To put the safety question into sharper perspective, Japan's NGK Insulators suspended its sodium sulfur battery production and asked its customers to stop using its products until an investigation uncovered the cause of an unexplained battery fire. Before the incident NGK had a flawless 10-year safety record, but it still asked its customers to suspend operations on an installed base of 305 Megawatts of power and over a gigawatt hour of energy storage at 174 locations worldwide because of a single incident where nobody was hurt.

If the NHTSA reaches an entirely reasonable conclusion that pack-level testing of lithium-ion batteries has been given short shrift in the headlong rush to bring electric vehicles to market, the delays and risks of thorough pack level testing and the associated news coverage could be catastrophic for specialty EV manufacturers.

Charging Infrastructure Issues. For several years China has been perceived as a global leader in vehicle electrification. Over the last several months, public statements from Chinese leaders have grown increasingly wishy-washy, suggesting that fuel efficiency and HEV technologies would be easier and less expensive to implement at relevant scale. Just this week Forbes reported that China’s power-grid giants – China Southern Grid and State Grid – may throw another monkey wrench into the works by insisting on battery exchange schemes instead of distributed charging infrastructure. While actions in Mainland China will probably not have much direct impact on Tesla, the risk of similar restrictive decisions by utilities in more important markets cannot be dismissed out of hand.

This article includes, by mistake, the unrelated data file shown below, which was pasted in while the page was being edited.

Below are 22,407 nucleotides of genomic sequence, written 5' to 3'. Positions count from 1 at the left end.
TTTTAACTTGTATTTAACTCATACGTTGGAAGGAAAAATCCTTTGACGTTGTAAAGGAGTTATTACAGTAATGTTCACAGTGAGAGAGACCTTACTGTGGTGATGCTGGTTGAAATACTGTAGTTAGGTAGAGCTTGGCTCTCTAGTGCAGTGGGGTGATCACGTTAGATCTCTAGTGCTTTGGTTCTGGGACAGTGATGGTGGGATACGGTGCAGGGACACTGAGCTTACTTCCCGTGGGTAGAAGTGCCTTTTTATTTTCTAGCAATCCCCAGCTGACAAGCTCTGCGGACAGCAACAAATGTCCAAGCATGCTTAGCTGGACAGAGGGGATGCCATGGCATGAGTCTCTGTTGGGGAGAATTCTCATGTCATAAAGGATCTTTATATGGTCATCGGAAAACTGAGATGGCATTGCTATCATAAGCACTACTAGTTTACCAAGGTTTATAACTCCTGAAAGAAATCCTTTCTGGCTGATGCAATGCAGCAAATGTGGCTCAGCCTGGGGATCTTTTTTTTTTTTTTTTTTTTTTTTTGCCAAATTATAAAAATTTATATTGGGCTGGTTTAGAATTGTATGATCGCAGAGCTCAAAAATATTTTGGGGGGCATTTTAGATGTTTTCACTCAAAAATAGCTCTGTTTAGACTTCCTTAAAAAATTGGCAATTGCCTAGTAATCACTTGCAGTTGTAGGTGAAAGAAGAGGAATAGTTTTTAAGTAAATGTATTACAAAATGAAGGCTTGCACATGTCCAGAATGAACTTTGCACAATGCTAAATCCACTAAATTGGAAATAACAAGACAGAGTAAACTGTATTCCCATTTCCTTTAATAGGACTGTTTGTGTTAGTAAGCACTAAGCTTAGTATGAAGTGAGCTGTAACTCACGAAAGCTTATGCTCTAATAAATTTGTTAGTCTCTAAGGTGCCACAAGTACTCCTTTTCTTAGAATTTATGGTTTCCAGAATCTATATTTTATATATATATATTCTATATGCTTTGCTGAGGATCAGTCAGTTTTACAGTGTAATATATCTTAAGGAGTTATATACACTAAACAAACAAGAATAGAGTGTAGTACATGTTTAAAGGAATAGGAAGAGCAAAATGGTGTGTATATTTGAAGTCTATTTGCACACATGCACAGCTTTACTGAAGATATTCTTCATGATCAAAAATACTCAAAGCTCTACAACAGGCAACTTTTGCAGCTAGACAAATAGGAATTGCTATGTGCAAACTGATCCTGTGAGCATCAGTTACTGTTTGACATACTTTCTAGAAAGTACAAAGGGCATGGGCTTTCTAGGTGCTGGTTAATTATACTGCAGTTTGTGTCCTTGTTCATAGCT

Resale Value Questions. One of the biggest unanswered questions in the electric vehicle space is resale value. Advocates assure us that EVs will retain their value better than conventional cars despite the fact that the battery packs that represent up to half of the vehicle cost are consumable and wear out over time. Yesterday's Wall Street Journal reported that vehicle leasing firms in Israel were having second thoughts about Project Better Place because of uncertainty over residual value. While leasing and residual value issues may not be critical to buyers of the Tesla Roaster, they're likely to be important to buyers of the upcoming Model S which is targeted to an upscale consumer market where vehicle leasing is commonplace.

The Valley of Death. There are no greater, crueler or more universal truths in the stock market than the hype cycle and the valley of death. While there are exceedingly rare exceptions like Google, substantially all new companies and new industries go through a cycle of inflated expectations followed by profound disillusionment. Substantially all cases where companies have avoided the hype cycle have involved a high level of business maturity and close to flawless execution. The following graph from the Gartner Group illustrates the typical stages.

11.15.11 2010 Pair.png

Tesla's execution to date has been pretty good and as far as I can tell it hasn't encountered any significant delays or setbacks. Unfortunately its stock is priced to perfection and anything less than flawless execution going forward can be a catalyst that pushes the stock off the peak of inflated expectations and into the trough of disillusionment. Given the substantial external risks I've discussed above and the inherent risks discussed in Tesla's SEC filings, I think the downside risk in Tesla's stock outweighs the upside potential by an order of magnitude.

Disclosure: None.